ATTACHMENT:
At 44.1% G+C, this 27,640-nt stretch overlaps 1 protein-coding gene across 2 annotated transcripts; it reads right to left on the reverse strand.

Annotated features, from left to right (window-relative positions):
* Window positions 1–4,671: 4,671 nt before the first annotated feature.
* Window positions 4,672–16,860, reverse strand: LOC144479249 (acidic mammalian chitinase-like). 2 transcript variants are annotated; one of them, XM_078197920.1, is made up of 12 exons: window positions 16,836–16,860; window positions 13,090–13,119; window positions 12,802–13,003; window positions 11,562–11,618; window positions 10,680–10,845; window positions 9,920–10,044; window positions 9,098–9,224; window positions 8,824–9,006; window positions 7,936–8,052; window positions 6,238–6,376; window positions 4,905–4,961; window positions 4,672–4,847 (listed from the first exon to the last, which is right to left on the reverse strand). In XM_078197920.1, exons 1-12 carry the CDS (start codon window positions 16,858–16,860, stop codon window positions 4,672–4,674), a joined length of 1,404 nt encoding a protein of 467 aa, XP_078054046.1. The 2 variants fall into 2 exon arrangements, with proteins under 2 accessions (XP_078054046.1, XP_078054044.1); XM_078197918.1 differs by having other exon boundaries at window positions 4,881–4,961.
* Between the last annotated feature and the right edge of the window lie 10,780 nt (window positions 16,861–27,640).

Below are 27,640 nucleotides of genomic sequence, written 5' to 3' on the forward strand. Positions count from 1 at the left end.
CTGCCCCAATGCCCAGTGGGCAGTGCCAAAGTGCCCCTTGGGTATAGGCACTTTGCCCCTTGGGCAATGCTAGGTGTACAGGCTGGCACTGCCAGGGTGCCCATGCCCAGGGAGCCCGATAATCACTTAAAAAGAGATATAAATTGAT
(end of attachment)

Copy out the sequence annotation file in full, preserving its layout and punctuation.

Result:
At 44.1% G+C, this 27,640-nt stretch overlaps 1 protein-coding gene across 2 annotated transcripts; it reads right to left on the reverse strand.

Annotated features, from left to right (window-relative positions):
* Window positions 1–4,671: 4,671 nt before the first annotated feature.
* Window positions 4,672–16,860, reverse strand: LOC144479249 (acidic mammalian chitinase-like). 2 transcript variants are annotated; one of them, XM_078197920.1, is made up of 12 exons: window positions 16,836–16,860; window positions 13,090–13,119; window positions 12,802–13,003; window positions 11,562–11,618; window positions 10,680–10,845; window positions 9,920–10,044; window positions 9,098–9,224; window positions 8,824–9,006; window positions 7,936–8,052; window positions 6,238–6,376; window positions 4,905–4,961; window positions 4,672–4,847 (listed from the first exon to the last, which is right to left on the reverse strand). In XM_078197920.1, exons 1-12 carry the CDS (start codon window positions 16,858–16,860, stop codon window positions 4,672–4,674), a joined length of 1,404 nt encoding a protein of 467 aa, XP_078054046.1. The 2 variants fall into 2 exon arrangements, with proteins under 2 accessions (XP_078054046.1, XP_078054044.1); XM_078197918.1 differs by having other exon boundaries at window positions 4,881–4,961.
* Between the last annotated feature and the right edge of the window lie 10,780 nt (window positions 16,861–27,640).

Below are 27,640 nucleotides of genomic sequence, written 5' to 3' on the forward strand. Positions count from 1 at the left end.
CTGCCCCAATGCCCAGTGGGCAGTGCCAAAGTGCCCCTTGGGTATAGGCACTTTGCCCCTTGGGCAATGCTAGGTGTACAGGCTGGCACTGCCAGGGTGCCCATGCCCAGGGAGCCCGATAATCACTTAAAAAGAGATATAAATTGAT